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Your Rights In A Hospital


Between federal and state laws and voluntary compliance by most hospitals, you have a broad arsenal of rights while in a hospital. The rights are summed up in a Bill of Rights published by American Hospital Association (AHA). You may have even greater protections provided by the laws of the state in which you are hospitalized.

The AHA's Bill of Rights is provided below. There's no reason to memorize it. Most hospitals will give you a copy when you enter the hospital. If you don't get a copy, feel free to ask for one.

If you enter the hospital through the Emergency Room, reading the Bill of Rights will help you pass the waiting time.

NOTE: Historically hospitals could set rules about when you can receive visitors as well as which visitors. Thanks to a 2010 rule from the Centers for Medicare and Medicaid Services (CMS) it is now up to the individual to determine which visitors are to be permitted during visiting times. Basically this means that no visitor can be discriminated against by hospitals, including same-sex partners. The rules are applicable to all patients of hospitals that receive funds from Medicare or Medicaid regardless of payer source.

American Hospital Association Patient Bill Of Rights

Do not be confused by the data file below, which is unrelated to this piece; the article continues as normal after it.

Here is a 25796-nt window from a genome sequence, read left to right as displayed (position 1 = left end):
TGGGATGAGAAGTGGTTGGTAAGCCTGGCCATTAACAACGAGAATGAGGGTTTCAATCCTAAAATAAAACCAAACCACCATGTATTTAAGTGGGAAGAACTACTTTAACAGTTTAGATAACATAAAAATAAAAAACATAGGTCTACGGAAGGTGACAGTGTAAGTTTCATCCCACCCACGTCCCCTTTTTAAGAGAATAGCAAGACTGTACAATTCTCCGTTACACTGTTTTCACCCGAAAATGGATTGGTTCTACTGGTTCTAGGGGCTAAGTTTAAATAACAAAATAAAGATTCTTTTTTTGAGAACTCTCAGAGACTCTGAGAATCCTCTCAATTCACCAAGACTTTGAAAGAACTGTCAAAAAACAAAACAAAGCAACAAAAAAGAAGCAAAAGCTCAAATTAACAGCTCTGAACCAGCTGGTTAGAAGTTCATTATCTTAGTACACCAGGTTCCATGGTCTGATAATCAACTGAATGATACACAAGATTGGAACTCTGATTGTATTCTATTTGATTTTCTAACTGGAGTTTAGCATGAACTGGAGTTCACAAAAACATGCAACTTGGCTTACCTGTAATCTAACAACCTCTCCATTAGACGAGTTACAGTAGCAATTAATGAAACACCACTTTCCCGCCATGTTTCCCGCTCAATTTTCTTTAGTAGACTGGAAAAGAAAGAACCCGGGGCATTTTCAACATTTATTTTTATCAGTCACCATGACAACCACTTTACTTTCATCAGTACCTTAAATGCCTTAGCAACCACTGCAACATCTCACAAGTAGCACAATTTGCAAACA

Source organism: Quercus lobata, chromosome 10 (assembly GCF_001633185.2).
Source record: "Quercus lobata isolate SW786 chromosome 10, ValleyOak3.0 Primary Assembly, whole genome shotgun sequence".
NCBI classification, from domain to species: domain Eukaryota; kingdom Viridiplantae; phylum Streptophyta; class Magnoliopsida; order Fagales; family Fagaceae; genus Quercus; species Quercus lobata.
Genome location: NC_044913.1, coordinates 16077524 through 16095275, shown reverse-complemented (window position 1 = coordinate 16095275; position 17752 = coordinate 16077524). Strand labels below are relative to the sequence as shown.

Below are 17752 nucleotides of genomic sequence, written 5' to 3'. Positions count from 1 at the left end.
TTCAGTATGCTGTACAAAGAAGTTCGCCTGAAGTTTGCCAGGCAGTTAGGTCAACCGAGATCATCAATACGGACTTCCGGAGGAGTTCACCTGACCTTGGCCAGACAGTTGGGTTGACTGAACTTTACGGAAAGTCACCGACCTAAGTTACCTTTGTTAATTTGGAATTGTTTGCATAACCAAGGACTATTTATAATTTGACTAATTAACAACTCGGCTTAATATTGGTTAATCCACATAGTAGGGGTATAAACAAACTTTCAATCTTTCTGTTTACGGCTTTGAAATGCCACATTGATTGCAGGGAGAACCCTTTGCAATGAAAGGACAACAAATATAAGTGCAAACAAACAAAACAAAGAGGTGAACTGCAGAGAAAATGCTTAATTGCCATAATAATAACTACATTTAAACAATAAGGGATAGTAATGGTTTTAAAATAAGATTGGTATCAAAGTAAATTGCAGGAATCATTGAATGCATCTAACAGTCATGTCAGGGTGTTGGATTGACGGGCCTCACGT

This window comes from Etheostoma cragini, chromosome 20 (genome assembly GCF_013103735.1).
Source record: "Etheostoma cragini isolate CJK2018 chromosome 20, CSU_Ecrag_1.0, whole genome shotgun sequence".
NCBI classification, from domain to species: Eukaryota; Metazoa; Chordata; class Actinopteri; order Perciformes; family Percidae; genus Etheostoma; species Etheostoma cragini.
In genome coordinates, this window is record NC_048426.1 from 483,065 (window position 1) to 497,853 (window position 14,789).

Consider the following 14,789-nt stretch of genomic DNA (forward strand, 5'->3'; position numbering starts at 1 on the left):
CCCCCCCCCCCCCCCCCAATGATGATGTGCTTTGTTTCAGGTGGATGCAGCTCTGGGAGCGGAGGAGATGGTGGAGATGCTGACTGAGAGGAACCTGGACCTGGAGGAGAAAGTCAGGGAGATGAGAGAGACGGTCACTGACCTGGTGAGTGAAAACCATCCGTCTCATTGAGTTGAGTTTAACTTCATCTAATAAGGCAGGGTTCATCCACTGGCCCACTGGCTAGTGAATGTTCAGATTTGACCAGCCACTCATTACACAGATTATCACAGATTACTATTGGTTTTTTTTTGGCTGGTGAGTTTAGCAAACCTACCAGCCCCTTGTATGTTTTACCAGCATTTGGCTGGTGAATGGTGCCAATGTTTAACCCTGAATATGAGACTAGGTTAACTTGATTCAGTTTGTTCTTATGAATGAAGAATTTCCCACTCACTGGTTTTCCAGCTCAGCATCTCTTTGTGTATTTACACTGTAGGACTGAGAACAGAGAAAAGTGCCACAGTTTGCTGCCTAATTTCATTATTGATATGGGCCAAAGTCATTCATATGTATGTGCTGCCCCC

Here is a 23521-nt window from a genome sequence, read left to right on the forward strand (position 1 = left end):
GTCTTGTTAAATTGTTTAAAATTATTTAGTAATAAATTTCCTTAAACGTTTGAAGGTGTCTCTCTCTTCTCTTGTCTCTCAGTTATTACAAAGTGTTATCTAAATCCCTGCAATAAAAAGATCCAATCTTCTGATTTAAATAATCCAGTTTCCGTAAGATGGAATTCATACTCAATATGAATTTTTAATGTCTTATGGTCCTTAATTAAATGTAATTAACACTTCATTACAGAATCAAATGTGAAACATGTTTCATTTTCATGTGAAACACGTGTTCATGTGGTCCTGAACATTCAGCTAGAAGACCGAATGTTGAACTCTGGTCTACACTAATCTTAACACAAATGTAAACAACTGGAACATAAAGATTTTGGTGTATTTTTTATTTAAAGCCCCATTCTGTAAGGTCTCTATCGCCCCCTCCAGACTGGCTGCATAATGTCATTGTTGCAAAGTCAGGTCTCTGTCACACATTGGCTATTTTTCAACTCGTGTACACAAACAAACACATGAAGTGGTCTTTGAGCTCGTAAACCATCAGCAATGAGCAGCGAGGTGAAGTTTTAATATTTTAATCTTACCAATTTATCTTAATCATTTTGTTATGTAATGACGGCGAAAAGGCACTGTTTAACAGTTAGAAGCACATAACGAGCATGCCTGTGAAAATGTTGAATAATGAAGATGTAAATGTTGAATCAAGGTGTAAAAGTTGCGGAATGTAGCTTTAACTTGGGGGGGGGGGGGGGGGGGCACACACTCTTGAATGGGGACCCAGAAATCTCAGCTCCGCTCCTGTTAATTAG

A designated surrogate can exercise the rights described in the following American Hospital Association Patient Bill of Rights ( offsite link) on the patient's behalf or proxy decision maker if the patient lacks decision-making capacity, is legally incompetent, or is a minor. NOTE: you don't have to memorize this list or even take a copy to the hospital with you. You have a right to a copy on admission to a hospital.

  1. The patient has the right to considerate and respectful care and treatment without respect to race, color, religion, sex, national origin, disability, sexual orientation or source of payment.
  2. The patient has the right to and is encouraged to obtain from physicians and other direct caregivers relevant, current, and understandable information concerning diagnosis, treatment, and prognosis.
  3. The exception is emergency situations when the patient lacks decision-making capacity and the need for treatment is urgent. The patient is entitled to the opportunity to discuss and request information related to specific procedures and/or treatments, the risks involved, the possible length of recuperation, and the medically reasonable alternatives and their accompanying risks and benefits.
  4. Patients have the right to know the identity of physicians, nurses, and others involved in their care, as well as when those involved are students, residents, or other trainees. The patient also has the right to know the immediate and long-term financial implications of treatment choices, insofar as they are known.